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Final Wells Redesign Workshop to Take Place on February 3

[Thursday, January 18, 2024; updated Tuesday, January 23, 2024 ro reflect the new meeting date]

Note: The final design workshop originally scheduled for January 21, 2024, has been rescheduled for February 3, 2024.

Ida B. Wells Public Design Workshop

Saturday, February 3, 1-3pm

Ida B. Wells High School Cafeteria

Light lunch provided at 12:30pm

Be sure to check the Wells redesign webpage to confirm time and date.

Saturday, February 3, is the final opportunity for the public to weigh in on what a new Ida B. Wells campus will look like. Cleveland and Wells are the remaining campuses in line for a makeover as part of a years-long school modernization initiative undertaken by Portland Public Schools (PPS).

The Wells design team is expected to present two new site plan options at the meeting on February 3, followed by discussion activities and surveys of priorities. The goal of this meeting is to narrow down the design ideas and create one plan to present to the school board for their approval.

Narrowing the options from three to two

Three design concepts for a new building and campus layout were presented for comment at the previous public workshop, held on December 17, 2023. Approximately 50 people attended that meeting.

Students will continue to attend classes in the existing building during construction, limiting locations for the new building to west of the current site.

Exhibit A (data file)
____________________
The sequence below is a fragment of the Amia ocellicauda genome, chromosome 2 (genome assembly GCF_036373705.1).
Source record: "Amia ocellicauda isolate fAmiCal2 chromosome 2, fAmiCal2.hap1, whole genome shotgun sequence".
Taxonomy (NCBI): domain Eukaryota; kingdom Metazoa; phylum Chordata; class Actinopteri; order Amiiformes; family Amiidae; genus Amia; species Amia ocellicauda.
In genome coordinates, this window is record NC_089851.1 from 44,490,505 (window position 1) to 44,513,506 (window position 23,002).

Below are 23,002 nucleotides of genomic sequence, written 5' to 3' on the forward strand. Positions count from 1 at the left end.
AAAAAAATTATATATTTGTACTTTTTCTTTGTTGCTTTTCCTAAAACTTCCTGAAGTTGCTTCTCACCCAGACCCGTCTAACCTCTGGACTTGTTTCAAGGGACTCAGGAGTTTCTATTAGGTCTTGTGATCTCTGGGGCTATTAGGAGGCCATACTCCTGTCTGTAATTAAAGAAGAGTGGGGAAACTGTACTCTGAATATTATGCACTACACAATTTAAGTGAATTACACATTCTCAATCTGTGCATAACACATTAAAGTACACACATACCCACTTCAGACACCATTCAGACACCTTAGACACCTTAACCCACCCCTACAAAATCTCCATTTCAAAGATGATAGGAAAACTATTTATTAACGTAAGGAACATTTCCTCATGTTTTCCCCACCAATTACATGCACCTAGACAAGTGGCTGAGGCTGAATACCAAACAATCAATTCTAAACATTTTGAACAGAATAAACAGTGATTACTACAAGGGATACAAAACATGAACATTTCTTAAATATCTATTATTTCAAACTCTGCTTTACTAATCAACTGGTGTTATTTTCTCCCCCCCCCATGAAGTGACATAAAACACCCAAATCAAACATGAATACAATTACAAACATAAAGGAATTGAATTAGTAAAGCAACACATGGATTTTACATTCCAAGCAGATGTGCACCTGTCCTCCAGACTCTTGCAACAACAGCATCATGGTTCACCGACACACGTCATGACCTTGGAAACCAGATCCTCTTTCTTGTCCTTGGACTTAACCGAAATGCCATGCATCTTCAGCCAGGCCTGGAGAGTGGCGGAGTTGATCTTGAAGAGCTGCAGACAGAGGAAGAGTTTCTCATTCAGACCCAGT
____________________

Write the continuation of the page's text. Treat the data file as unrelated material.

Each of the three options presented on December 17 include renovation of the softball field (located next to Rieke Elementary) and baseball field. All plans eliminate pass-through vehicle access on the east side of campus and include a gated security fence enclosing the entire campus, with the exception of the pool, pickleball/tennis courts, and parking.

Attendees were invited to provide input on what they liked and didn't like about the options presented. Steffee Knudsen, lead architect for Bora, the firm engaged by PPS to design the new campus, pointed out that feedback, both negative and positive, would inform the next round of options. "That's why we're here," Knudsen said in response to feedback critical of aspects of the plans presented, "to learn what works and what doesn't."

Community feedback at the December design workshop

Concerns expressed during the Q&A portion of the meeting included pool location, pedestrian access, indoor air quality, and parking, among others.

One of the options presented floats the possibility of moving the public swimming pool, located on the Wells campus but owned and operated by Portland Parks, to Vermont St. at the southeast corner of the campus.

Hillsdale commercial property owner Chris Braidwood-Reid read a letter from Mike Roach, co-owner of Paloma Clothing, expressing concerns of Hillsdale businesses centered around the potential pool relocation. "We respectfully ask you to please find other ways of re-building the school that will not so predictably damage the business district and its small business owners," Roach said in his statement. In Roach's estimation, moving the pool and its parking further from the business district would detrimentally impact businesses in Hillsdale, which rely substantially on traffic driven by pool attendance in the summer to make up for reduced customer visits during the break from school.